In the United States, the official currency is the U.S. dollar. There are over 20 currencies that are named dollar that are used throughout the world in nations including New Zealand, Liberia, and Hong Kong. However, these currencies are different from the U.S. dollar.
The U.S. dollar is divided into 100 cents. The U.S. dollar was adopted in the late 18th century. Previously, the Spanish dollar was used. The U.S. Secretary of State, Alexander Hamilton, used the amount of silver in a Spanish dollar to define the U.S. dollar. Each U.S. dollar coin contained pure silver weighing slightly over 24 grams. Throughout the 19th century, non-silver metals were added to replace pure silver.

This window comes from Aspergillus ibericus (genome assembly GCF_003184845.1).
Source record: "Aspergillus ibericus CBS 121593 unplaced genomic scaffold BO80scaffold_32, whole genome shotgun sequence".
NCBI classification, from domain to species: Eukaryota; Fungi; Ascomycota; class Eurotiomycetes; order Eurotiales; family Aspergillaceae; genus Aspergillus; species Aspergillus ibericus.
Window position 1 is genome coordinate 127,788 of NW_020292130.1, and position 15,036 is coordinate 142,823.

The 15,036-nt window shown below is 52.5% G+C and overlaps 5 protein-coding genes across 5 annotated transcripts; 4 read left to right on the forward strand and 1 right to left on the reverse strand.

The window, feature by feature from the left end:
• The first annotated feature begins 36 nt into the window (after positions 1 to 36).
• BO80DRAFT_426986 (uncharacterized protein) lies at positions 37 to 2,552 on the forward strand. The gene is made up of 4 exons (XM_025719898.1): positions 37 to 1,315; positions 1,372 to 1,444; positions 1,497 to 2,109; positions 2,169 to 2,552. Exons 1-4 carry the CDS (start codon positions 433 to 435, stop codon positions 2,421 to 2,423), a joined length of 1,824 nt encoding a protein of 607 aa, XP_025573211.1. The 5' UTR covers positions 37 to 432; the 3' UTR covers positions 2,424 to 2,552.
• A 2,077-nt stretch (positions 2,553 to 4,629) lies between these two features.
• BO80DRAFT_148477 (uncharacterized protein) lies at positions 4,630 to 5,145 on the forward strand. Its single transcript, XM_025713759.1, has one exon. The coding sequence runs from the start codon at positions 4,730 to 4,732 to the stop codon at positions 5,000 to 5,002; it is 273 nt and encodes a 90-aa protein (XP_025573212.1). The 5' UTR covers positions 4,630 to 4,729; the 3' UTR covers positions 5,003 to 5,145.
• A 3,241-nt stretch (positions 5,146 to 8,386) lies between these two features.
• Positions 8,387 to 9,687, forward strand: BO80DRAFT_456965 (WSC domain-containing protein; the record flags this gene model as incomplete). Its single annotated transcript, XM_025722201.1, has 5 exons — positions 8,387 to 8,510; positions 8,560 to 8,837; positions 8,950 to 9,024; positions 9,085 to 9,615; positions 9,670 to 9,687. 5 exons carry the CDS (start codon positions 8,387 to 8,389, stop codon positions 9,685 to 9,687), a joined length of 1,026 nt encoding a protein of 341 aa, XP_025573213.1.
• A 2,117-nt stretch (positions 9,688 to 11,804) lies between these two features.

Today, coins valued at one U.S. dollar are still in circulation, but most dollars are issued as paper bills. Bills are available in denominations of $1, $5, $10, $20, $50, and $100. Larger bills were circulated by the Treasury into the late 1960s.
The U.S. dollar isn’t just the official currency of the United States. It is the official currency of several other countries and territories, including: